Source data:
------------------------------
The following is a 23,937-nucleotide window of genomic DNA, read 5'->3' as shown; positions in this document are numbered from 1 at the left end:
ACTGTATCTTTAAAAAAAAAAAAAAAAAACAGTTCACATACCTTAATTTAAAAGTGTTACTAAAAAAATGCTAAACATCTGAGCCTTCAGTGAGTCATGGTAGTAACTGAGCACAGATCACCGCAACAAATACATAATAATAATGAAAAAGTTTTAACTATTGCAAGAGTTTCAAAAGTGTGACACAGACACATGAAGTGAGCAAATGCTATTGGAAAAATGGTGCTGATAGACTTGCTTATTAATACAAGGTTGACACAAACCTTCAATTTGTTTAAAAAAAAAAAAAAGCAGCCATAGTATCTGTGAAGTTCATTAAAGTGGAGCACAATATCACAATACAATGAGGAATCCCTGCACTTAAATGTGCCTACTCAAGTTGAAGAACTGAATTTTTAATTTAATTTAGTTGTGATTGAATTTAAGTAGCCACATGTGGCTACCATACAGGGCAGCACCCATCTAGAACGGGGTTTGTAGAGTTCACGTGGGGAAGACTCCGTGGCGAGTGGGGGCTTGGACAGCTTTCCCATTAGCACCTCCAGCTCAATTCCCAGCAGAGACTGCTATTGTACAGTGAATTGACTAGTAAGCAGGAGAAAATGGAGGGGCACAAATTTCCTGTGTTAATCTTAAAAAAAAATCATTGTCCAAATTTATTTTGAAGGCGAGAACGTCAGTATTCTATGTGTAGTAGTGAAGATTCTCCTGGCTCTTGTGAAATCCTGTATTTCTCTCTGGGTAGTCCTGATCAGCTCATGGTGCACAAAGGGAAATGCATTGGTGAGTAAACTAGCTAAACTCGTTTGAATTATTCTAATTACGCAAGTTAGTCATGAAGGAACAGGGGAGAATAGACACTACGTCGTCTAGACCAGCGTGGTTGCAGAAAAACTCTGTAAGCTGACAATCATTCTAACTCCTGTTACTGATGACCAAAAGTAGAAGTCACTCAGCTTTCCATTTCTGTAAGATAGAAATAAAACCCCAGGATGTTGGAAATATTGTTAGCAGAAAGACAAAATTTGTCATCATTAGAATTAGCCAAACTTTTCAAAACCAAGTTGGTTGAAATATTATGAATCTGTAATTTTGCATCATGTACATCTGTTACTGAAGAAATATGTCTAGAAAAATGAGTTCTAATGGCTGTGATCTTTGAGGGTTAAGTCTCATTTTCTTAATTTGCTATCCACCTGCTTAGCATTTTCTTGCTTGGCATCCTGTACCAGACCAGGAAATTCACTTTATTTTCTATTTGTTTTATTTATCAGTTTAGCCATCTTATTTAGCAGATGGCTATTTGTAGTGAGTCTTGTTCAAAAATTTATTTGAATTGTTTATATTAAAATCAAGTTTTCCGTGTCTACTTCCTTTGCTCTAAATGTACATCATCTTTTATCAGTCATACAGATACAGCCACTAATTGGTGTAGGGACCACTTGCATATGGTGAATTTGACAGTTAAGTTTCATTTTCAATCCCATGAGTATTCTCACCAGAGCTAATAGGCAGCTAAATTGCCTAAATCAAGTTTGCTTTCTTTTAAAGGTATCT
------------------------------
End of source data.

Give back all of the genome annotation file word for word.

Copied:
The following is a 23,937-nucleotide window of genomic DNA, read 5'->3' as shown; positions in this document are numbered from 1 at the left end:
ACTGTATCTTTAAAAAAAAAAAAAAAAAACAGTTCACATACCTTAATTTAAAAGTGTTACTAAAAAAATGCTAAACATCTGAGCCTTCAGTGAGTCATGGTAGTAACTGAGCACAGATCACCGCAACAAATACATAATAATAATGAAAAAGTTTTAACTATTGCAAGAGTTTCAAAAGTGTGACACAGACACATGAAGTGAGCAAATGCTATTGGAAAAATGGTGCTGATAGACTTGCTTATTAATACAAGGTTGACACAAACCTTCAATTTGTTTAAAAAAAAAAAAAAGCAGCCATAGTATCTGTGAAGTTCATTAAAGTGGAGCACAATATCACAATACAATGAGGAATCCCTGCACTTAAATGTGCCTACTCAAGTTGAAGAACTGAATTTTTAATTTAATTTAGTTGTGATTGAATTTAAGTAGCCACATGTGGCTACCATACAGGGCAGCACCCATCTAGAACGGGGTTTGTAGAGTTCACGTGGGGAAGACTCCGTGGCGAGTGGGGGCTTGGACAGCTTTCCCATTAGCACCTCCAGCTCAATTCCCAGCAGAGACTGCTATTGTACAGTGAATTGACTAGTAAGCAGGAGAAAATGGAGGGGCACAAATTTCCTGTGTTAATCTTAAAAAAAAATCATTGTCCAAATTTATTTTGAAGGCGAGAACGTCAGTATTCTATGTGTAGTAGTGAAGATTCTCCTGGCTCTTGTGAAATCCTGTATTTCTCTCTGGGTAGTCCTGATCAGCTCATGGTGCACAAAGGGAAATGCATTGGTGAGTAAACTAGCTAAACTCGTTTGAATTATTCTAATTACGCAAGTTAGTCATGAAGGAACAGGGGAGAATAGACACTACGTCGTCTAGACCAGCGTGGTTGCAGAAAAACTCTGTAAGCTGACAATCATTCTAACTCCTGTTACTGATGACCAAAAGTAGAAGTCACTCAGCTTTCCATTTCTGTAAGATAGAAATAAAACCCCAGGATGTTGGAAATATTGTTAGCAGAAAGACAAAATTTGTCATCATTAGAATTAGCCAAACTTTTCAAAACCAAGTTGGTTGAAATATTATGAATCTGTAATTTTGCATCATGTACATCTGTTACTGAAGAAATATGTCTAGAAAAATGAGTTCTAATGGCTGTGATCTTTGAGGGTTAAGTCTCATTTTCTTAATTTGCTATCCACCTGCTTAGCATTTTCTTGCTTGGCATCCTGTACCAGACCAGGAAATTCACTTTATTTTCTATTTGTTTTATTTATCAGTTTAGCCATCTTATTTAGCAGATGGCTATTTGTAGTGAGTCTTGTTCAAAAATTTATTTGAATTGTTTATATTAAAATCAAGTTTTCCGTGTCTACTTCCTTTGCTCTAAATGTACATCATCTTTTATCAGTCATACAGATACAGCCACTAATTGGTGTAGGGACCACTTGCATATGGTGAATTTGACAGTTAAGTTTCATTTTCAATCCCATGAGTATTCTCACCAGAGCTAATAGGCAGCTAAATTGCCTAAATCAAGTTTGCTTTCTTTTAAAGGTATCT